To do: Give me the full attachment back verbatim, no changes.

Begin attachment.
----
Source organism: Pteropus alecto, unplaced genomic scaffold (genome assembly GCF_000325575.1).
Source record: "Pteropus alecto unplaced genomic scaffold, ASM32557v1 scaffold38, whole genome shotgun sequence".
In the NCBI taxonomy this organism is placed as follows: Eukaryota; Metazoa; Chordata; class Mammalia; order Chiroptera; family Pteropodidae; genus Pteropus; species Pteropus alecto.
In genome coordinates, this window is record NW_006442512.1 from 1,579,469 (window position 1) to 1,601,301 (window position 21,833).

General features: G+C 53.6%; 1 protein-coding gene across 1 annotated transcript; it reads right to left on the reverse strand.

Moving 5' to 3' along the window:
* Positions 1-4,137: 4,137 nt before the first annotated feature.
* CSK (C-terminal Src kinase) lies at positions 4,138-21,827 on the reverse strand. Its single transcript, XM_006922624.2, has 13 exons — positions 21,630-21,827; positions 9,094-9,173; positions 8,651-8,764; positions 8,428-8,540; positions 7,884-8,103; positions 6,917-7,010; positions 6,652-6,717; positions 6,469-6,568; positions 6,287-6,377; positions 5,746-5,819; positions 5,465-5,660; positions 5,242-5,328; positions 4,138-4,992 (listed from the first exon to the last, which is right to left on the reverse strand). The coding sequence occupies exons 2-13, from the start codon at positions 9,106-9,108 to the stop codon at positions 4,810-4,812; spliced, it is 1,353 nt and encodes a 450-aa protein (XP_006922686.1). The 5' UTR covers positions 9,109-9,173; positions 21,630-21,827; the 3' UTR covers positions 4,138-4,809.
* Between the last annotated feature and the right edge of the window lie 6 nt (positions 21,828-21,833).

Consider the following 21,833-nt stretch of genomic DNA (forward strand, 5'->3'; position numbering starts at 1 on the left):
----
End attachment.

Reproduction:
Source organism: Pteropus alecto, unplaced genomic scaffold (genome assembly GCF_000325575.1).
Source record: "Pteropus alecto unplaced genomic scaffold, ASM32557v1 scaffold38, whole genome shotgun sequence".
In the NCBI taxonomy this organism is placed as follows: Eukaryota; Metazoa; Chordata; class Mammalia; order Chiroptera; family Pteropodidae; genus Pteropus; species Pteropus alecto.
In genome coordinates, this window is record NW_006442512.1 from 1,579,469 (window position 1) to 1,601,301 (window position 21,833).

General features: G+C 53.6%; 1 protein-coding gene across 1 annotated transcript; it reads right to left on the reverse strand.

Moving 5' to 3' along the window:
* Positions 1-4,137: 4,137 nt before the first annotated feature.
* CSK (C-terminal Src kinase) lies at positions 4,138-21,827 on the reverse strand. Its single transcript, XM_006922624.2, has 13 exons — positions 21,630-21,827; positions 9,094-9,173; positions 8,651-8,764; positions 8,428-8,540; positions 7,884-8,103; positions 6,917-7,010; positions 6,652-6,717; positions 6,469-6,568; positions 6,287-6,377; positions 5,746-5,819; positions 5,465-5,660; positions 5,242-5,328; positions 4,138-4,992 (listed from the first exon to the last, which is right to left on the reverse strand). The coding sequence occupies exons 2-13, from the start codon at positions 9,106-9,108 to the stop codon at positions 4,810-4,812; spliced, it is 1,353 nt and encodes a 450-aa protein (XP_006922686.1). The 5' UTR covers positions 9,109-9,173; positions 21,630-21,827; the 3' UTR covers positions 4,138-4,809.
* Between the last annotated feature and the right edge of the window lie 6 nt (positions 21,828-21,833).

Consider the following 21,833-nt stretch of genomic DNA (forward strand, 5'->3'; position numbering starts at 1 on the left):